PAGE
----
Walsh is an ordained Seventh-Day Adventist Minister. His sermon topics included following Christ, having compassion on the poor, health, marriage, sexuality, world religions, science, creationism, and more.

In September, First Liberty (then known as Liberty Institute), along with co-counsel, filed an official charge of discrimination with the U.S. Equal Employment Opportunity Commission (EEOC) on Dr. Walsh’s behalf. The complaint charged the State of Georgia Department of Public Health with religious discrimination and retaliation for firing Walsh over the content of his sermons. This week, First Liberty filed a lawsuit against the Department.

1 - Transgender bathroom developments: Federal court strikes down VA school policy, Target declares using bathroom of opposite gender is OK

This has been quite a week with respect to the LGBT agenda, especially the "T" component, which stands for "transgender."  While lesbians and gays want people to believe that they were born as homosexual, transgenders have the opposite approach to sexuality - they believe that they were not born with a particular gender; rather they were assigned a gender, which could be different than their "true" one.  Some embrace a concept that gender is fluid - it can fluctuate dependent on feelings.

So, the issue of which restroom to use in public becomes an issue.  The state of North Carolina believes restroom usage should be determined by biological gender, a commonsense approach that has brought criticism to the state.  Just this week, there were several reports I heard or read that involved people going into the bathroom of the opposite gender and committing acts that led to them being charged with crimes.  When you begin to mix genders in public restrooms, it opens the door to trouble.

Just this week, a Federal appeals court struck down a school district's restroom policy in the case of a transgender student - it ruled the district should allow the transgender individual, identifying as a girl, to use the boy's restroom facilities.   A large retailer, Target, reiterated its support of people using whichever restroom they choose.

In the Virginia case, the Christian Examiner reports that a policy preventing transgender student, Gavin Grimm, from using a boys restroom at his Virginia high school is discriminatory, according to a Federal appeals court, which overturns a prior decision to reject Grimm's discrimination claim. Grimm had filed a sex discrimination claim when barred from using the bathroom at the high school after the school received complaints and adopted a policy requiring students to use restrooms corresponding with their biological gender.  Grimm was born female but now identifies as a male.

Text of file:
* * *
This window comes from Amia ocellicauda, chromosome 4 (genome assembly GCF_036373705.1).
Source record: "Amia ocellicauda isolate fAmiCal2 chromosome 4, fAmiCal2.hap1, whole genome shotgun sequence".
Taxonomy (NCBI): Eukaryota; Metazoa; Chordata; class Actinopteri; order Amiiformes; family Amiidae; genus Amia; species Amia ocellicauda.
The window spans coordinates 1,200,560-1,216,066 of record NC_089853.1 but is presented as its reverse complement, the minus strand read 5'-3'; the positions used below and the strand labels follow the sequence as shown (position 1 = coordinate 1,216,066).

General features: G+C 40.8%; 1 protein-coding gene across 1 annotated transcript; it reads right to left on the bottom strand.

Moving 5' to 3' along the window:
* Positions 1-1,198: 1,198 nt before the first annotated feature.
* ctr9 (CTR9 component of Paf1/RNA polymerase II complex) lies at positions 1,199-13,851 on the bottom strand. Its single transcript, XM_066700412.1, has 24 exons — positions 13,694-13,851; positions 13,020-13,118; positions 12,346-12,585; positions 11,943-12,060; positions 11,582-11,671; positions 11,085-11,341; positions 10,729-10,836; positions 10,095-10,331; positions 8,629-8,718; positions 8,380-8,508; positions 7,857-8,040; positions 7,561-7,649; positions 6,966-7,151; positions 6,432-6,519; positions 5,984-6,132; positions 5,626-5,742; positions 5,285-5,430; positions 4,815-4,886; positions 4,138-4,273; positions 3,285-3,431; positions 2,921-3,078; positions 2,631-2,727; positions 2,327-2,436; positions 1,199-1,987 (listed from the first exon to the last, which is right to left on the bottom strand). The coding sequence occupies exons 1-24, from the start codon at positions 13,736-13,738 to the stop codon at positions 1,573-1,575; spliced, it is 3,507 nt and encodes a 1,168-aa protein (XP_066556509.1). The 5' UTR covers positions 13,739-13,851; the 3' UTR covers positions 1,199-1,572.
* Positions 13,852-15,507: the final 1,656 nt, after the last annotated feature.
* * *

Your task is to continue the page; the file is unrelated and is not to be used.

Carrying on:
The article points out that the ruling "may set a precedent for transgender-bathroom related lawsuits in other states, including North Carolina."

The Christian Examiner also ran an article from The Christian Post, which stated that retail chain Target announced this week that transgender people are free to use the bathrooms and fitting rooms in their stores that match the gender they identify with, not their sex.   Target stated on its corporate website:

"In our stores, we demonstrate our commitment to an inclusive experience in many ways. Most relevant for the conversations currently underway, we welcome transgender team members and guests to use the restroom or fitting room facility that corresponds with their gender identity."

The issue became a topic on the Presidential campaign trail, with Donald Trump voicing opposition to the North Carolina bathroom bill, which John Kasich had earlier indicated he would not have signed as a governor.  Ted Cruz fired back at Trump by sharing concern over grown men going into ladies' restrooms.